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Nov 29, 2016 | News

AirMap opens APIs to drone developers


The drone industry is still in its early stages, and AirMap wants to help it reach its full potential. AirMap is an airspace-management platform provider designed to help drones become a part of everyday life. To do so, the company is opening up its airspace technology through a series of APIs and SDKs to developers.

“It is clear that there are thousands and thousands of innovations across the globe doing amazing things with drones. Every day I hear about another amazing use case for drones,” said Ben Marcus, CEO of AirMap. “There is no way we could reach real scale unless we made tools that are very easy for developers of all sizes to leverage drone capabilities.”

AirMap provides JavaScript, iOS and Android SDKs, as well as status, airspace, flight, pilot, aircraft and map APIs that allow developers to add airspace information, airspace rules, information about the drone, and flight requirements into their solutions.

For instance, DJI uses AirMap’s real-time airspace information to provide geofencing in their application, according to Marcus.

Kittyhawk, a commercial drone solution provider, uses AirMap to provide real-time airspace maps based on its users? location, or on areas a user is interested in. “AirMap has done an exceptional job abstracting away the complexity of airspace, operational regulations, and laws,” said Josh Ziering, cofounder of Kittyhawk. “Now, all of that critical data that was once in disparate places has been coalesced into one easy-to-read map. This makes it easy for Kittyhawk users to conduct a thorough preflight and know they’re operating safely and within the confines of the rules.”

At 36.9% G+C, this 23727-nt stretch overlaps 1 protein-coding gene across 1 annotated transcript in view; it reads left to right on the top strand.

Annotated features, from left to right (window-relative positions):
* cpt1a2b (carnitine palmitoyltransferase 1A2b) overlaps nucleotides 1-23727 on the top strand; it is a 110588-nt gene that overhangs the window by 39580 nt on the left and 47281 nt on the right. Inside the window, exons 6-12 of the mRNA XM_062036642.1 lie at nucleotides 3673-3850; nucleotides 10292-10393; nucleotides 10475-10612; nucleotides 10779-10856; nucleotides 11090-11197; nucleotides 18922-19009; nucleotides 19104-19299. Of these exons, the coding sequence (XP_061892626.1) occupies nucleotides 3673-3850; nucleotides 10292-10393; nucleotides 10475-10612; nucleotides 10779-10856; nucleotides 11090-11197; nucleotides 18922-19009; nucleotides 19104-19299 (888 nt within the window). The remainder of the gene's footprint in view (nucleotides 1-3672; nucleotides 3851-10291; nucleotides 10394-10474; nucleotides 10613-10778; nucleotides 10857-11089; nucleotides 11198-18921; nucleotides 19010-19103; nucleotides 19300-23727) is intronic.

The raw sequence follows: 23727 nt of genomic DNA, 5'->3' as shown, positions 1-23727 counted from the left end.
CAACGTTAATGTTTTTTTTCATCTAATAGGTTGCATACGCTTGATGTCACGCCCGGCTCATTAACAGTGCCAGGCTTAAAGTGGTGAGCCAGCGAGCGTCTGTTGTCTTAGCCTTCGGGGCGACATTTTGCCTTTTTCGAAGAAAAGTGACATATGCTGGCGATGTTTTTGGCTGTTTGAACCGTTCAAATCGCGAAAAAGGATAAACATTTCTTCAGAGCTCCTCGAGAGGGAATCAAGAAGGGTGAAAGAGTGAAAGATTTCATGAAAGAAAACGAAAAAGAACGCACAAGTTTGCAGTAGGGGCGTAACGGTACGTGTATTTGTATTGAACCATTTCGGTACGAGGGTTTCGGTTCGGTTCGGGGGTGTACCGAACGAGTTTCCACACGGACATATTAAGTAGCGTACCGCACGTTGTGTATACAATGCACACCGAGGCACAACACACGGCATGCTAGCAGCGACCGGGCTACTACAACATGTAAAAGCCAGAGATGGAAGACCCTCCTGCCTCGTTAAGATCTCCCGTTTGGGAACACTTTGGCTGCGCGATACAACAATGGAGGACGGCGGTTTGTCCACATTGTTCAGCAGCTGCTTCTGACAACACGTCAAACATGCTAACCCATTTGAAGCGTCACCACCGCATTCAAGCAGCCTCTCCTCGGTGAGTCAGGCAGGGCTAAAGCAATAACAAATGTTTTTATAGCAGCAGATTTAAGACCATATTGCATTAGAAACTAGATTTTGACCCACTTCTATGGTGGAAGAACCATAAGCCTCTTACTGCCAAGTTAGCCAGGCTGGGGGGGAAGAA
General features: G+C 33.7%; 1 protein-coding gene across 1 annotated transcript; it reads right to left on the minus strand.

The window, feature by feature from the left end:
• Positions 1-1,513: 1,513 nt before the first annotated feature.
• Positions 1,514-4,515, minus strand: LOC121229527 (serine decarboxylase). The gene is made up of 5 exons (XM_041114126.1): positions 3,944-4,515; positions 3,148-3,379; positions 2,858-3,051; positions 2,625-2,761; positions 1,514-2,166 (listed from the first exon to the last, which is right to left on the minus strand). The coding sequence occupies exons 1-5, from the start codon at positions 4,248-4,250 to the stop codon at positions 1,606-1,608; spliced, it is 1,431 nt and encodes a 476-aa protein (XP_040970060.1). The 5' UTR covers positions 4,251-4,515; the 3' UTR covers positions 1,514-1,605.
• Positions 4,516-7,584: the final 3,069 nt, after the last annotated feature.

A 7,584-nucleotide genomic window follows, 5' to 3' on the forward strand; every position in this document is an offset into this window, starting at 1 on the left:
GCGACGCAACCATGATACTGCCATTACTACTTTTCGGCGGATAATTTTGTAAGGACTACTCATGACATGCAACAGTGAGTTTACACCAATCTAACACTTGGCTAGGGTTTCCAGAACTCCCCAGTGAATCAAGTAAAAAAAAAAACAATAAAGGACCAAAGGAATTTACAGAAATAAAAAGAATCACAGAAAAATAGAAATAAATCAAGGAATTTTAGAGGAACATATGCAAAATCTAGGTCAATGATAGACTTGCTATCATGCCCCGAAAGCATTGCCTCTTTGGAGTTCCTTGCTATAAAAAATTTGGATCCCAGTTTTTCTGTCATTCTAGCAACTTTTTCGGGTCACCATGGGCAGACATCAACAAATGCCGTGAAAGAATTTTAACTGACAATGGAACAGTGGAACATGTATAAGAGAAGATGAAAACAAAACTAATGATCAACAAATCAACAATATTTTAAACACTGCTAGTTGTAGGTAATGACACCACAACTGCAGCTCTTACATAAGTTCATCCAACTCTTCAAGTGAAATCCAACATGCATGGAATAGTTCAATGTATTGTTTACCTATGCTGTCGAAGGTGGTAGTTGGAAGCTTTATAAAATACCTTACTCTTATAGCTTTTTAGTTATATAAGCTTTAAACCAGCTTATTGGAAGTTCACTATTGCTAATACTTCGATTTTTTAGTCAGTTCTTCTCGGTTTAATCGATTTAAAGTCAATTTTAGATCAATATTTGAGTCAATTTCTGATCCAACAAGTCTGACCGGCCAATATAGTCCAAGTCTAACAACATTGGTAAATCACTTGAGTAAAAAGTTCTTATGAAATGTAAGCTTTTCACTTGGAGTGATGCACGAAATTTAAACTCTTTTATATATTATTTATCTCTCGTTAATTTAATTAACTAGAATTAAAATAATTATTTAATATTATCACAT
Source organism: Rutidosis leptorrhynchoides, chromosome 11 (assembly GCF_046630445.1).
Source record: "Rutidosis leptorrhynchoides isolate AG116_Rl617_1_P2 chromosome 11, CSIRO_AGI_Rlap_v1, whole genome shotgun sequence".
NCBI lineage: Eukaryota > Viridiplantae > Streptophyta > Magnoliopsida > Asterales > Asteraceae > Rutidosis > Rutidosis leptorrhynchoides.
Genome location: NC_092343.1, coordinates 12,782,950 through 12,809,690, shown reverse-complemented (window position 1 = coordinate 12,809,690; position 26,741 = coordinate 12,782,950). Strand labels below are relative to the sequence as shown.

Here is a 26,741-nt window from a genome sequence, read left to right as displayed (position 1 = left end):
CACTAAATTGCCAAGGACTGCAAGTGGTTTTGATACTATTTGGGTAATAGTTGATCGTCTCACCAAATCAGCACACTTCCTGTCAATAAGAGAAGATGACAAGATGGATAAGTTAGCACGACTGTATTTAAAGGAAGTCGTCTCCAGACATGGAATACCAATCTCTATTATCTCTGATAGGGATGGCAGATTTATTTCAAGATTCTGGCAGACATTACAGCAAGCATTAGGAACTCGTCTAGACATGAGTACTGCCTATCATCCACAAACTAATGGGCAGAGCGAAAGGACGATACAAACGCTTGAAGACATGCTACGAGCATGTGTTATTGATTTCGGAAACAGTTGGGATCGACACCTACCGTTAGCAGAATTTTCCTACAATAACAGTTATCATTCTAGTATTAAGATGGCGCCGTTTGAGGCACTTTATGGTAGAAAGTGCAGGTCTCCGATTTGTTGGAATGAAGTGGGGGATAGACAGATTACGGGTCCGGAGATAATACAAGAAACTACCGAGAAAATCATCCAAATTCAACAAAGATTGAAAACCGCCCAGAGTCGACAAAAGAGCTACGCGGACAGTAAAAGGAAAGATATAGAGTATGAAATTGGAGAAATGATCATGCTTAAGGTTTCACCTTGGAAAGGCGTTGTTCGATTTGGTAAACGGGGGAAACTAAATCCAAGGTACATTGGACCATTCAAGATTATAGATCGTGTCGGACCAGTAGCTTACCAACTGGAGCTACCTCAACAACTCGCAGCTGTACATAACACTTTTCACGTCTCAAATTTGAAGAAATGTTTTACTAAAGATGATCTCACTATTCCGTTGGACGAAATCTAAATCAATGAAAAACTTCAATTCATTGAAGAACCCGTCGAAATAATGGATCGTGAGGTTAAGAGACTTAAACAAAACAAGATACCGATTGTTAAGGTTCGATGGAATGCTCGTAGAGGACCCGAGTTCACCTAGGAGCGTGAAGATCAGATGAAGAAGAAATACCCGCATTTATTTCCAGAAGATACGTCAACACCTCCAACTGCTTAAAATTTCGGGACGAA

In addition, Marcus notes smaller businesses and individual developers can take advantage of its technologies in order to create new and interesting drone solutions. AirMap will also showcase advanced feature rich applications. “People have come to appreciate our openness, our collaborativeness, accuracy, and the depth of airspace intelligence that we offer,” he said.

When creating solutions for drones, developers have the additional complexity and opportunity of developing not just for software, but hardware and software. In order for these flying machines to be safely integrated into the sky in a way that provides value, operators need to be aware of their airspace and geography. With the FAA releasing Part 107 and enabling people to operate drones commercially, it is now more important than ever to provide a safer operating environment.

“AirMap helps Kittyhawk amplify responsible operation to a larger ecosystem of partners so that everyone is more informed about what’s happening in the National Airspace,” said Ziering. “At Kittyhawk, we strive to help commercial drone operators create a culture of safety, and AirMap has been extremely helpful toward that goal.”